At edgeofmyseat.com we do most of our work without meeting, and for a lot of the time without out physically talking to our clients. Certainly once a project’s underway, day to day interaction occurs online. With multiple projects in some stage of active development at any one time, and lots of messages being fired off between multiple team members, if we tried to do this by email it would quickly become unmanageable.
As a solution to this we use Basecamp as a project management and collaboration tool between us and the client. There are pretty much just two things it does well for us: keeping conversations organised and archived, and maintaining a centralised collection of project files (such as design files, specs, and so on).
Just recently we hit up against our account limit for active projects and so have been faced with the option to close down some projects (which isn’t really an option) or upgrade the account. We use Basecamp pretty much all day every day, so we’re quite happy to pay for that, but it did cause us to stop a look to see if we’re really happy with the way it’s working for us.
As an aside, from a business perspective, account limits like Basecamp has for the number of active projects can be a double-edged sword. On one hand it’s an opportunity to upgrade customers and have them pay you more money each month. On the other hand, it forces customers to revise their position, and if you’re not doing a really great job, it can prompt them to question the value of an account they may have otherwise carried on using for years.
Feeling the neglect
Basecamp was the first product from 37signals, and I’ve been using it in one capacity or another pretty much since launch. Following Basecamp, 37signals have gone on to launch Backpack, Ta-da lists, Writeboard, Campfire, Highrise, a job board, and recently Sortfolio, and it doesn’t take much to see that this is a small company spread pretty thin. Unfortunately, this really shows in the products – at least in Basecamp. Updates of any significance only really seem to show up in the form of features from other products clumsily bolted on.
The 37signals mantra is “less software”, and so I’m sure they’d argue that Basecamp has the features needed to do want most people want and they don’t want to bloat the product with loads of features. There’s sense it that, but also if this is a tool designed to help you manage projects and there are things it could be doing to help you manage projects better, then if it’s not doing them you have to question the its usefulness as a tool.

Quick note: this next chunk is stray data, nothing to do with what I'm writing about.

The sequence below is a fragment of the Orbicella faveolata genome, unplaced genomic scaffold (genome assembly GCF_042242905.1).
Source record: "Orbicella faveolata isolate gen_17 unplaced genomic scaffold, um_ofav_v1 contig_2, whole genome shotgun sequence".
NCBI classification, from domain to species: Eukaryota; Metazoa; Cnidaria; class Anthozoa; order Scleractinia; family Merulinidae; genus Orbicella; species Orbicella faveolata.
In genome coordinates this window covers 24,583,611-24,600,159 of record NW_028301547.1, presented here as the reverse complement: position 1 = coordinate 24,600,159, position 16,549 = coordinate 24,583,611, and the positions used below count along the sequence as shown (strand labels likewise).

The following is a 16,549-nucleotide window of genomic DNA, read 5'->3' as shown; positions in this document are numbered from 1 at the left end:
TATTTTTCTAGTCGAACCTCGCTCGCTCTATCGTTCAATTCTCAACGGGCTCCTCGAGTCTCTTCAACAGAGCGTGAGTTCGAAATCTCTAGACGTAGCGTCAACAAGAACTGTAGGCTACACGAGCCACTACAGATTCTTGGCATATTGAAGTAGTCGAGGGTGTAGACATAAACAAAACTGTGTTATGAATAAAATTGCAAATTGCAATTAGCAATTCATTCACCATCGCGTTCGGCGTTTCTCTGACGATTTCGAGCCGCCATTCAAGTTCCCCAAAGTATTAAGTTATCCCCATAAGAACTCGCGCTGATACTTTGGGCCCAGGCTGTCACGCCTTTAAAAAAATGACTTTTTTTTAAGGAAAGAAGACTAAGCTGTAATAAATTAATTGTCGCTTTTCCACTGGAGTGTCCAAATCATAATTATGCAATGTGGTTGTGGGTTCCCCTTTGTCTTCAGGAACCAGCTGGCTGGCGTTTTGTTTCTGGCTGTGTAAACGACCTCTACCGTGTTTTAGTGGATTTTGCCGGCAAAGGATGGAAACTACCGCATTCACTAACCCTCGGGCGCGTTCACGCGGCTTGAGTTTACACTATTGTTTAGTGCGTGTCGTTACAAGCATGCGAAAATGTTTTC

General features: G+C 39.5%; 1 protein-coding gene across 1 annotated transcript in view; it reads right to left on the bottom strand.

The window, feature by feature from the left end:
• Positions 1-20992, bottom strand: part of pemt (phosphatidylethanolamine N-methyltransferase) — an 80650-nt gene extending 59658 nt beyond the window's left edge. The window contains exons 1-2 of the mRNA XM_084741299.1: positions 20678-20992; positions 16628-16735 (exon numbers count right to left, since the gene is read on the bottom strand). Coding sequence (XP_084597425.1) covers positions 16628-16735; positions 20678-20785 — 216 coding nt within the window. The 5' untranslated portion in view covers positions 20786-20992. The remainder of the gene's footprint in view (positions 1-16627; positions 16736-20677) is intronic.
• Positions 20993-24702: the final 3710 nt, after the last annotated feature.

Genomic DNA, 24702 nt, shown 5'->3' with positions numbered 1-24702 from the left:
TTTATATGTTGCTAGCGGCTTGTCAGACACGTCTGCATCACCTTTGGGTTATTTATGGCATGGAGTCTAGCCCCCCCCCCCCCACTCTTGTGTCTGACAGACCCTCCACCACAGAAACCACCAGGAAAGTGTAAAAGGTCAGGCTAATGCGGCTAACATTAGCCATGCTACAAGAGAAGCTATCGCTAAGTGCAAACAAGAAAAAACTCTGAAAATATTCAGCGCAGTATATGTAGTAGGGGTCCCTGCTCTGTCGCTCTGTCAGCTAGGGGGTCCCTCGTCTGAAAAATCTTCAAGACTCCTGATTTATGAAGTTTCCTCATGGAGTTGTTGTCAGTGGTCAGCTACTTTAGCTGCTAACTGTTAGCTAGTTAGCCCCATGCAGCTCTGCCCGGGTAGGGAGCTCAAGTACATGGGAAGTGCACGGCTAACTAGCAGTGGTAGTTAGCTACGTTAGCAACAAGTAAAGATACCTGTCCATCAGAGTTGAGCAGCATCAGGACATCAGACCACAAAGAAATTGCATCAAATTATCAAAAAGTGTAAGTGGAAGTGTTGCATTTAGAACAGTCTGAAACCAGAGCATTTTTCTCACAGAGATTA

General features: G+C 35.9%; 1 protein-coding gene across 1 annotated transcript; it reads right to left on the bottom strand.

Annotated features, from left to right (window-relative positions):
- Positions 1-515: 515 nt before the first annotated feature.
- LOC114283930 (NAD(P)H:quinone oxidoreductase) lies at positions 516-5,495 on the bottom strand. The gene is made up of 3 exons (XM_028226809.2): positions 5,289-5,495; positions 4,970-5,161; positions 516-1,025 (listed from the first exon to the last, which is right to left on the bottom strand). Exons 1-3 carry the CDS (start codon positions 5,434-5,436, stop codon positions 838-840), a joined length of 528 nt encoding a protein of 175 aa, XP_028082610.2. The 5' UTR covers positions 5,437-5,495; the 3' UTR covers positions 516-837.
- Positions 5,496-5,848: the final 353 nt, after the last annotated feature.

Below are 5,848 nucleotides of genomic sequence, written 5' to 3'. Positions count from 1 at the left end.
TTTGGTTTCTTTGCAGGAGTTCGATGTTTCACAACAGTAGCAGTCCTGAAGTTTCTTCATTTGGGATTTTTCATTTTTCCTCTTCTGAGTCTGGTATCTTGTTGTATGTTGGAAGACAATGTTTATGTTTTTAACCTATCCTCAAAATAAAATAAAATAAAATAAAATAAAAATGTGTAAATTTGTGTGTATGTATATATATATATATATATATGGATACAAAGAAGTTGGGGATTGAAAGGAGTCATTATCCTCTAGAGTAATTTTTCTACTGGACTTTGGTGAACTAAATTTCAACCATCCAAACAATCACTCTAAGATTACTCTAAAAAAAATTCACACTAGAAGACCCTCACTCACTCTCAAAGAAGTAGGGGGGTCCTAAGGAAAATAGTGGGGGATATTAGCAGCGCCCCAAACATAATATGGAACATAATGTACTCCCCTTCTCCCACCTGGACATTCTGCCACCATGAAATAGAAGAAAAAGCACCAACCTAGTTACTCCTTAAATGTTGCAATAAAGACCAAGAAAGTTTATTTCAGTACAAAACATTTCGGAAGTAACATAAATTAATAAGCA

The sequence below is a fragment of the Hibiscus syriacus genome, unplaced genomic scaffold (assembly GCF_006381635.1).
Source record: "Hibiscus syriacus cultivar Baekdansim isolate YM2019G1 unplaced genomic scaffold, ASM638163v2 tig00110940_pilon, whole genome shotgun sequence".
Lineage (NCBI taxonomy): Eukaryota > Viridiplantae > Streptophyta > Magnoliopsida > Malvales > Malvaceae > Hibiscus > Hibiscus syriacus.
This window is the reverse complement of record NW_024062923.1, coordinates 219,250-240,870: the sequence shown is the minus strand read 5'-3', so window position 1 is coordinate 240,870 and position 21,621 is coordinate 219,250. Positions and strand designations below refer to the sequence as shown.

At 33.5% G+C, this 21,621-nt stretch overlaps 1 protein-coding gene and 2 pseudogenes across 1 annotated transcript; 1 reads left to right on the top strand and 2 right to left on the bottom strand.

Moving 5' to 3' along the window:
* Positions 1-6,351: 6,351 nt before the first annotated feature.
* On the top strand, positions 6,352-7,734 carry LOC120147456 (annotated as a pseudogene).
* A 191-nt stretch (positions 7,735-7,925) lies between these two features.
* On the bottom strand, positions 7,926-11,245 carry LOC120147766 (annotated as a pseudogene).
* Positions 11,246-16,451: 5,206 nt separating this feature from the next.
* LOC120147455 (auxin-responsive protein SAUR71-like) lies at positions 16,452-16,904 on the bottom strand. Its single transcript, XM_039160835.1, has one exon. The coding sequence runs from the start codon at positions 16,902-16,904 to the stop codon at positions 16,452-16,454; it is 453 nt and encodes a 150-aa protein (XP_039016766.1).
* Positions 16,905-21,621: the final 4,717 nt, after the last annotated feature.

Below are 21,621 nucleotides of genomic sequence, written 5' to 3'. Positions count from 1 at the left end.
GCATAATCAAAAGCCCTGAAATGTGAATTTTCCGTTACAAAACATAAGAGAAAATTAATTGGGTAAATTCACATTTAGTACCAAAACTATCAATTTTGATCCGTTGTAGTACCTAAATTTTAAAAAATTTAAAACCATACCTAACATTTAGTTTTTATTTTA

As it stands, Basecamp feels neglected. From the little annoyances like treating
winmail.dat as a valid file attachment on incoming emails, to major issues like the search never returning useful results (or content which you’ve know is there) and the painfully, painfully slow response times once the US comes online, we’ve begun to feel that Basecamp could be doing a better job. It’s going an okay job, but it could be lots better.
Time to shop around
So we began to look around at alternatives. There are dozens of online project management tools, but one which quickly stood out was ActiveCollab. I can’t comment on how it works yet, as we’ve only just got it up and running, and aren’t planning on moving client projects away from Basecamp until we’re really settled with it (we want to be 100% sure before messing clients around with a change of software). However, here’s what has attracted us to it.
It’s self hosted. Rather than pay a monthly fee, there’s a one off license fee plus an optional support fee from Year 2 onwards. The key thing here is not about paying less money – although that’s always a bonus – it’s that we’re back in control of our data and crucially in control of the hosting. If the site’s running slow we can do something about it. That lack of ability to do something is a big frustration with Basecamp. Online services like to pitch the self-hosted competition as being a big hassle, but installing and configuring ActiveCollab was easy and took about 10 minutes. I don’t see it really demanding anything from me in term of maintenance – it should just run.
It has subversion integration. This is a great feature for us, as all our source code is stored in subversion, and having our project management tool and source control integrated makes a lot of sense. Being able to include something like “Completes Task #1234” in a commit message and have it not only create a link between the two but also mark the task complete is a real timesaver.
It has tickets. We’ve been through a few different bug tracking systems over the years, including one of our own. One thing we’ve found is that we don’t really need anything fancy – having a simple ticket system integrated with our projects and source control sounds about perfect to me.
It’s PHP and MySQL and has a plugin architecture and an API. As a web development company working primarily in PHP and MySQL, we’ve got all the skills we need to extend this to do what we like in the future.
It’s a slow process
We’re going to start using ActiveCollab on our internal projects (like Perch) initially until we find our feet with it. If all goes well, chances are we’ll start putting new client projects there rather than on Basecamp and slowly transition away. I’m quite looking forward to it.